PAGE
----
By Jon Herbert

Camera: Nikon D300

Lens: NIKKOR AF-S 10-24mm f/3.5-4.5G

Exposure: 15 seconds at f/16 (ISO100)

Jon says: «I wanted to capture the light trails going into the entrance of the bridge.l used a tripod and merged five exposures to create an HDR image. The longest bracket was used to get the light trails.»

LEE FROST: I love shooting at night, and Jon’s picture is a good example of why. There’ssomuch colour — in the sky.the floodlighting on the bridge and the light trails from passing traffic.

I have to say, I’ve never tried shooting an HDR sequence at night as Jon did here, but clearly it works as there’s a lot more detail visible in the final image than there would be on a single has also allowed Jon to record more traffic trails than he could in a single shot then merge them all into one.

Jon’s timing was spot-on.too. A lot of night photographers make the mistake of waiting until it’s properly night and the sky is black before shooting, but as you can see, the results are far better if you shoot at twilight when there’sstill plenty of colour in the sky and also enough light from the sky to stop the shadow areas going too dark.

I do have two minor criticisms of Jon’s image.though. Firstly, I’mnot keen on the viewpoint as it just makes Tower Bridge look squashed — though I accept that Jon wouldn’t have been able to shoot from the middle of the road closer to the higher tower further into the scene. Secondly, I find the high traffic trails on the right side of the shot distracting and unbalancing. Because the scene is symmetrical, it really needed high light trails on the leftside, too, to balance the composition. Verdict: A colourful, eye-catching and well-timed night shot.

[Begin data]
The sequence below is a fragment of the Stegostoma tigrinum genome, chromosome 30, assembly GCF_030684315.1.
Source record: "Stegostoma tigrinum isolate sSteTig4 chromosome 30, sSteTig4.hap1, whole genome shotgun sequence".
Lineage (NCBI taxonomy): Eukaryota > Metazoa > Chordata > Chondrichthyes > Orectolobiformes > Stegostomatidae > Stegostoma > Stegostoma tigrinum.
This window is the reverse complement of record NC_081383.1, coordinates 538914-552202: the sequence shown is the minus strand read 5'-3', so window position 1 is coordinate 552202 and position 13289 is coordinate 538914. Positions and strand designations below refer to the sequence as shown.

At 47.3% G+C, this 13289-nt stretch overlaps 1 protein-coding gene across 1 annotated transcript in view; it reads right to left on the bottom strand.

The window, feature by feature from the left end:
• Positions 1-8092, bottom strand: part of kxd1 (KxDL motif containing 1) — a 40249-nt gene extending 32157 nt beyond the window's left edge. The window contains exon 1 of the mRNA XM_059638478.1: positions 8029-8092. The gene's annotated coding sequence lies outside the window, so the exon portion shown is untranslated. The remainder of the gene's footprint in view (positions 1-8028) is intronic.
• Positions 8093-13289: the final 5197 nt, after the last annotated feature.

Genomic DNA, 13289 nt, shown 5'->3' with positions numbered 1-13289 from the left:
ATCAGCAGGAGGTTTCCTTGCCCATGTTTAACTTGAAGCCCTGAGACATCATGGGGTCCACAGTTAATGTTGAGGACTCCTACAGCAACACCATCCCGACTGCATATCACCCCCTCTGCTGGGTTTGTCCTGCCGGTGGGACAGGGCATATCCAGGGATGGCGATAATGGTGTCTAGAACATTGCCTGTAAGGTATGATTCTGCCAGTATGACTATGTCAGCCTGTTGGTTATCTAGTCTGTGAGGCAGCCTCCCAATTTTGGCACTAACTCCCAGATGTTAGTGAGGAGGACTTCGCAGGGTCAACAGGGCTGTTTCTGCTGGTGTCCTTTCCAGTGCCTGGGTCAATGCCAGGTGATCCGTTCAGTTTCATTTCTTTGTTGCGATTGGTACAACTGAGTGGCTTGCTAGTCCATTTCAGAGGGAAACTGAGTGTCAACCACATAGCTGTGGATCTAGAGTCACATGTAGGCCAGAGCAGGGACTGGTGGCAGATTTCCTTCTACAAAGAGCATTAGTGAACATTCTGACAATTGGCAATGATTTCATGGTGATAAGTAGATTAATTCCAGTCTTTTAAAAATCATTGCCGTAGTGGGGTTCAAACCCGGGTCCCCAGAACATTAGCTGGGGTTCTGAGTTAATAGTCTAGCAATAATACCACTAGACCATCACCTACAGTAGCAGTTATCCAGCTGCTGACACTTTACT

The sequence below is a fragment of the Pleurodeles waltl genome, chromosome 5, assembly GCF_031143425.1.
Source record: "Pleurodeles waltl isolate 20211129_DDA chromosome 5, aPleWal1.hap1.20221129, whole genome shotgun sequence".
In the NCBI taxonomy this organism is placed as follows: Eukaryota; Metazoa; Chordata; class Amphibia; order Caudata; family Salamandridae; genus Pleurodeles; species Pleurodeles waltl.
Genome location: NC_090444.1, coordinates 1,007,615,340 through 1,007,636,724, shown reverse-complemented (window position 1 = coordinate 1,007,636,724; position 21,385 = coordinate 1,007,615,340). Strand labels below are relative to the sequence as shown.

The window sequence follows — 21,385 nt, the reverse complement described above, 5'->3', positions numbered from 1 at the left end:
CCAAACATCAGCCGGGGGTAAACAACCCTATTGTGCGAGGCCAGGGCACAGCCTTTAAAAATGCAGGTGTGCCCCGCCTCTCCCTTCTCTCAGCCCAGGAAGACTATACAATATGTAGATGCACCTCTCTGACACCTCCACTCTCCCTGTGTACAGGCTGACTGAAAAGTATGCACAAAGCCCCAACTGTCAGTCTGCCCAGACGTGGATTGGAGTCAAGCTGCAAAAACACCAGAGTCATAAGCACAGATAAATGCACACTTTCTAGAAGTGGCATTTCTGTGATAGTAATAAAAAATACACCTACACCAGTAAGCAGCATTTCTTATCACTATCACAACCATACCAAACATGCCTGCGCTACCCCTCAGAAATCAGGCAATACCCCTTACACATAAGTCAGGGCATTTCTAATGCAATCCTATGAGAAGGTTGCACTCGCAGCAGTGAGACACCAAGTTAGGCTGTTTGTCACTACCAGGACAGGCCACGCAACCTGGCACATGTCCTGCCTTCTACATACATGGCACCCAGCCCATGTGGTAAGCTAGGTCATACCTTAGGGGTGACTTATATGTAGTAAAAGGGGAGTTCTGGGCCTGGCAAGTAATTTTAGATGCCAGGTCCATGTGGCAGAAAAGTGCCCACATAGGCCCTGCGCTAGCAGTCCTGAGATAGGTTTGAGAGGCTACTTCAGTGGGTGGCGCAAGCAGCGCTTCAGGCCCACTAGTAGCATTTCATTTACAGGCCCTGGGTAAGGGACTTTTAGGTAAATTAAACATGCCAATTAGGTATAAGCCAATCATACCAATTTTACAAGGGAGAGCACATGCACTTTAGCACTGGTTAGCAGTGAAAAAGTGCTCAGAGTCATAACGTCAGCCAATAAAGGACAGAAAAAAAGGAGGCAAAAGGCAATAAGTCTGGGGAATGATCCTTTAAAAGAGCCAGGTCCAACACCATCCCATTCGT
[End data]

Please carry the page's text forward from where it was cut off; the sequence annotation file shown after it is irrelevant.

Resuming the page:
• DANIEL LEZANO: Tower Bridge is one of the UK’s most photographed landmarks, so all credit to Jon for trying to find an unusual way to capture it. Choosing a middle-of-the-road approach is an angle I’ve rarely seen and he’s done well to capture shake-free results as there would have been constant vibrations from the traffic.

The option to go for an HDR image also shows a good sense of creativity and I like the fact that Jon’s HDR effect is subtle rather than being completely OTT. The exposures he’s used are effective too at capturing good traffic trail effects while also revealing the colour of the sky at twilight.

However, while the viewpoint is unique, it does mean Jon has failed to fully reveal the iconic tower- the foremost is visible through the arch, but for the image to truly work, I feel it needs to be fully visible. I guess there wasn’t an island on the bridge beyond the first arch that Jon could set up on. Verdict: Technically Jon has got everything pretty much spot-on, but while I’m all for unusual viewpoints of с lassie land marks, this one isn’t quite right for me.


When visiting a potential photo spot, walk around and assess all the angles before setting up to shoot.In this instance.the archway nearest Jon is blocking the view of the most important parts of Tower Bridge — the towers! By positioning himself on the pavement on the opposite side of the first arch, Jon could have captured the traffic trails coming in diagonally and the nearest tower in all its glory against the twilight sky.

Like this post? Please share to your friends: